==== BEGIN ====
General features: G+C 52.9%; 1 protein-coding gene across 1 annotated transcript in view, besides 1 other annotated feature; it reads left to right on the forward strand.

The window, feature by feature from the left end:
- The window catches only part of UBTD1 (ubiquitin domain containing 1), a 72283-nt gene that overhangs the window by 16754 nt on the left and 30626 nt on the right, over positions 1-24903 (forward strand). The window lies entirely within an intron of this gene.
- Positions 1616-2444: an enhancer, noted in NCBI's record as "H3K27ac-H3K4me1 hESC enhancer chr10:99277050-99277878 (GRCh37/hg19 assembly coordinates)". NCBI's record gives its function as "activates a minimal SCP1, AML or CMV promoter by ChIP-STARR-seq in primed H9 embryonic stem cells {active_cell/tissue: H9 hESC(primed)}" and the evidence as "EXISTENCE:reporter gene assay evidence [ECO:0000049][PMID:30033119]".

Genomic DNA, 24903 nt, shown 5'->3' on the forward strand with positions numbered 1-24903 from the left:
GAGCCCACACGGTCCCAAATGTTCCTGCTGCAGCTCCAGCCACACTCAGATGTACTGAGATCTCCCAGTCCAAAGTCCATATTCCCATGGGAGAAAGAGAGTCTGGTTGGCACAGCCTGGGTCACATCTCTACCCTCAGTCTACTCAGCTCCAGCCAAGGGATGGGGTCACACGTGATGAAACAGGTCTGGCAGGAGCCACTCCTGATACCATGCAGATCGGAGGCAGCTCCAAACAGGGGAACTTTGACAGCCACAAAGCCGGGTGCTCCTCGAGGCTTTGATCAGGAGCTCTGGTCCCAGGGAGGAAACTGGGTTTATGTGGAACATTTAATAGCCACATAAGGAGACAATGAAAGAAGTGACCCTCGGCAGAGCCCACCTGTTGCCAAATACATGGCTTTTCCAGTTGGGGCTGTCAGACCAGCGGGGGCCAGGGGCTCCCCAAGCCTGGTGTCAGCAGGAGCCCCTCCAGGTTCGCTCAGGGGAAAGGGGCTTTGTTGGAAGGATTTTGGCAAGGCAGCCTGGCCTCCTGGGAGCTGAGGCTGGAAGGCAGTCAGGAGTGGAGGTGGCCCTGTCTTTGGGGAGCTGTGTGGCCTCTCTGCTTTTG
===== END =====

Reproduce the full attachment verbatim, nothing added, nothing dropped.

General features: G+C 52.9%; 1 protein-coding gene across 1 annotated transcript in view, besides 1 other annotated feature; it reads left to right on the forward strand.

The window, feature by feature from the left end:
- The window catches only part of UBTD1 (ubiquitin domain containing 1), a 72283-nt gene that overhangs the window by 16754 nt on the left and 30626 nt on the right, over positions 1-24903 (forward strand). The window lies entirely within an intron of this gene.
- Positions 1616-2444: an enhancer, noted in NCBI's record as "H3K27ac-H3K4me1 hESC enhancer chr10:99277050-99277878 (GRCh37/hg19 assembly coordinates)". NCBI's record gives its function as "activates a minimal SCP1, AML or CMV promoter by ChIP-STARR-seq in primed H9 embryonic stem cells {active_cell/tissue: H9 hESC(primed)}" and the evidence as "EXISTENCE:reporter gene assay evidence [ECO:0000049][PMID:30033119]".

Genomic DNA, 24903 nt, shown 5'->3' on the forward strand with positions numbered 1-24903 from the left:
GAGCCCACACGGTCCCAAATGTTCCTGCTGCAGCTCCAGCCACACTCAGATGTACTGAGATCTCCCAGTCCAAAGTCCATATTCCCATGGGAGAAAGAGAGTCTGGTTGGCACAGCCTGGGTCACATCTCTACCCTCAGTCTACTCAGCTCCAGCCAAGGGATGGGGTCACACGTGATGAAACAGGTCTGGCAGGAGCCACTCCTGATACCATGCAGATCGGAGGCAGCTCCAAACAGGGGAACTTTGACAGCCACAAAGCCGGGTGCTCCTCGAGGCTTTGATCAGGAGCTCTGGTCCCAGGGAGGAAACTGGGTTTATGTGGAACATTTAATAGCCACATAAGGAGACAATGAAAGAAGTGACCCTCGGCAGAGCCCACCTGTTGCCAAATACATGGCTTTTCCAGTTGGGGCTGTCAGACCAGCGGGGGCCAGGGGCTCCCCAAGCCTGGTGTCAGCAGGAGCCCCTCCAGGTTCGCTCAGGGGAAAGGGGCTTTGTTGGAAGGATTTTGGCAAGGCAGCCTGGCCTCCTGGGAGCTGAGGCTGGAAGGCAGTCAGGAGTGGAGGTGGCCCTGTCTTTGGGGAGCTGTGTGGCCTCTCTGCTTTTG